The 3 Different Types of Learning Styles: Which Are You?

This article is an excerpt from the Shortform book guide to "Order From Chaos" by Jaclyn Paul. Shortform has the world's best summaries and analyses of books you should be reading.

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What are the three different types of learning styles? How does understanding your learning style help you stay organized?

There are three types of learning styles: auditory, visual, and tactile. According to Order From Chaos by Jaclyn Paul, your learning style determines how well your organizational system operates.

Keep reading to learn more about how your learning style affects you, especially if you have ADHD.

How Do You Learn?

According to Paul, understanding your learning style will help you on your journey to better organization. Getting organized is a process of teaching yourself new habits, so it’s important to understand the best way to accommodate your learning needs. Paul describes three different types of learning styles: auditory, visual, and tactile.

  • Auditory learners learn best from hearing information. They may read out loud rather than silently, and they often benefit from discussing information with others in order to better comprehend it.
  • Visual learners learn best by seeing. They benefit from pictures and graphics, and they’re good at visualizing, so they’re especially engaged by imagery in stories. Visual learners are particularly prone to the pitfall of “out of sight, out of mind,” which means that once something is no longer in their sight, they forget about it.
  • Tactile learners learn best by doing. They benefit from activities like building and drawing, and they may be particularly expressive with their hands and bodies. They may struggle to sit still and focus for long periods without something physical to do. 

Your learning style will affect what organizational system works best for you, explains Paul. If you’re a visual learner, you may respond well to a system that incorporates color and sequence (like file folders with the tabs arranged sequentially) to help you keep track of different things. If you’re an auditory learner, you may do your best organizing with a podcast or music playing in the background. If you’re a tactile learner, you’ll need to pause from your organizing now and then to move your body around. You likely have a combination of preferred learning styles, with one or two being dominant. You can use online quizzes to identify your learning styles and then tailor your organizational system to suit your learning style. 

The Reading/Writing Learning Style and Learning Disabilities

Some experts identify other learning styles besides those Paul listed. Specifically, many sources include “reading/writing” as a separate learning style. These learners do best when they’re able to read information or write it down. Some view this learning style as simply a sub-type of the visual style, but some people who learn well through reading and writing don’t learn well from other visual stimuli like graphs and images. These distinctions become particularly relevant in discussions of ADHD because as many as 60% of ADHDers also have a learning disability, and some of these disabilities directly impair one or more of the learning styles Paul describes, as well as the reading/writing style. A common learning disability that manifests alongside ADHD is dyslexia, which impairs reading ability. An ADHDer with dyslexia might be a visual learner who does not learn well from reading and writing, suggesting that these should be considered separate learning styles.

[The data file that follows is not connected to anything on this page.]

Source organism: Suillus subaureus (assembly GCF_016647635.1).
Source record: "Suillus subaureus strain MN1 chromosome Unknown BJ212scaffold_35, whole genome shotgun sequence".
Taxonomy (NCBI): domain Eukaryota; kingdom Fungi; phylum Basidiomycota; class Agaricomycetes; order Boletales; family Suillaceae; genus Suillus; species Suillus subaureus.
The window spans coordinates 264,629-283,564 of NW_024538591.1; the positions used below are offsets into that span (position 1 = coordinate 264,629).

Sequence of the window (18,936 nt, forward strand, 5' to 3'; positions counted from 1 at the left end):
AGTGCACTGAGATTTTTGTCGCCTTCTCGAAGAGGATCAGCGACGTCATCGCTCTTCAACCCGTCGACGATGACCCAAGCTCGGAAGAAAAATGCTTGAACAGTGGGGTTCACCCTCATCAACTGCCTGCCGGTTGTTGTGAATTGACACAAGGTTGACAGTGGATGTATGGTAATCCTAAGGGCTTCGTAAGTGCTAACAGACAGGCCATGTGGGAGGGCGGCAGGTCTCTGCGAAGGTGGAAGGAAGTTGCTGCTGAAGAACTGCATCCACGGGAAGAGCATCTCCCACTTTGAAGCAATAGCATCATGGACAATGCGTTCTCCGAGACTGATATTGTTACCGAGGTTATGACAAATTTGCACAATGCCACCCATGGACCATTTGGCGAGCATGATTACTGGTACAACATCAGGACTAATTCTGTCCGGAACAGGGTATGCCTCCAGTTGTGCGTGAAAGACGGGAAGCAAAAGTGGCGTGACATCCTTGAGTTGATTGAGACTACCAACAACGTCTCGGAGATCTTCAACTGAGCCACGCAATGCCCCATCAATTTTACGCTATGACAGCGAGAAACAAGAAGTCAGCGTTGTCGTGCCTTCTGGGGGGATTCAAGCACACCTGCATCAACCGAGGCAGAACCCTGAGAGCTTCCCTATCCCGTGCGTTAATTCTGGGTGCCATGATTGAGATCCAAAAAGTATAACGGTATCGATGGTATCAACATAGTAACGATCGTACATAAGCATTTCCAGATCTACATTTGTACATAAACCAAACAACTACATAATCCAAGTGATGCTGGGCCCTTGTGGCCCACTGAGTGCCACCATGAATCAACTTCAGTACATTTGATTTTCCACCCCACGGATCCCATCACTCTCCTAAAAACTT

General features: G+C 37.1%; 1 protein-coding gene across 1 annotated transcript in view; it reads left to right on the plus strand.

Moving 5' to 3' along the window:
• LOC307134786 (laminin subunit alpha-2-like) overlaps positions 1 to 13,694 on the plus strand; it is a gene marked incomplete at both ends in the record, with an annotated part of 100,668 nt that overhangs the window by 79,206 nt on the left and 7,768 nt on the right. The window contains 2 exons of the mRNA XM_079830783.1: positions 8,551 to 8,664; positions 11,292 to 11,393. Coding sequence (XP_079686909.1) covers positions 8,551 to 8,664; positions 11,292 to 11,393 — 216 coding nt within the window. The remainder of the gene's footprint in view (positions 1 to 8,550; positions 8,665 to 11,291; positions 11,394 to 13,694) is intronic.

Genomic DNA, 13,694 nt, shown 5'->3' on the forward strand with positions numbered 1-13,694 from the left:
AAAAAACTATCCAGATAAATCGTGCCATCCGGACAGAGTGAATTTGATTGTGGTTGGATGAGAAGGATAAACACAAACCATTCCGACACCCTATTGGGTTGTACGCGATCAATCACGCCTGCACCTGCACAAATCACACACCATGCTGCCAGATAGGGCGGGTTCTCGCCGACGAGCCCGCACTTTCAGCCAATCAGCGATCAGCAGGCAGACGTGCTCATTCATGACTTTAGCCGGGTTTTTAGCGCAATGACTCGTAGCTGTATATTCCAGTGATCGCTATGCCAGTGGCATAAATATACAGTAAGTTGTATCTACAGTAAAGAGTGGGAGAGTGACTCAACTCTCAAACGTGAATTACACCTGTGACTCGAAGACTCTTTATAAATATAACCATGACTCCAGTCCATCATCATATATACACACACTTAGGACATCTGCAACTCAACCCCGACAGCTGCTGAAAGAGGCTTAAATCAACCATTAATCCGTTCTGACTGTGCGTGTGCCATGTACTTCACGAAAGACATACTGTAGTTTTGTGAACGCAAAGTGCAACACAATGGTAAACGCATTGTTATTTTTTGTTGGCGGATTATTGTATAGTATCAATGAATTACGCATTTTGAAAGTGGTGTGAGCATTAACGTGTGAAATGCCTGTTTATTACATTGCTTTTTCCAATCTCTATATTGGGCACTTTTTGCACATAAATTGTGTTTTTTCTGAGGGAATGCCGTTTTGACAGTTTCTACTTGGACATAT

Other common learning disabilities that can co-occur with ADHD include dyspraxia, which affects motor control and may make it harder to learn tactilely. Auditory processing disorder could impair the ability to learn from hearing information, and a visual processing disorder could interfere with visual learning. If you’re an ADHDer who also has a learning disability, you should take that into account when designing your organizational system. Other ways for visual learners to tap into their learning style could be to create charts that help them keep track of their files or other visual aids like chore wheels. For auditory learners, talking out loud to others or themselves about your organization could help, while tactile learners may benefit from a variety of textures in materials (such as card stock, construction paper, or fabric) that correspond to different parts of their system. Reading/writing learners may do particularly well with lists.
The 3 Different Types of Learning Styles: Which Are You?

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Here's what you'll find in our full Order From Chaos summary:

  • What ADHD is and how it affects cognitive functioning
  • How those with ADHD can gain control over their lives and find peace
  • How to implement an organization system that works with your needs

Katie Doll

Somehow, Katie was able to pull off her childhood dream of creating a career around books after graduating with a degree in English and a concentration in Creative Writing. Her preferred genre of books has changed drastically over the years, from fantasy/dystopian young-adult to moving novels and non-fiction books on the human experience. Katie especially enjoys reading and writing about all things television, good and bad.

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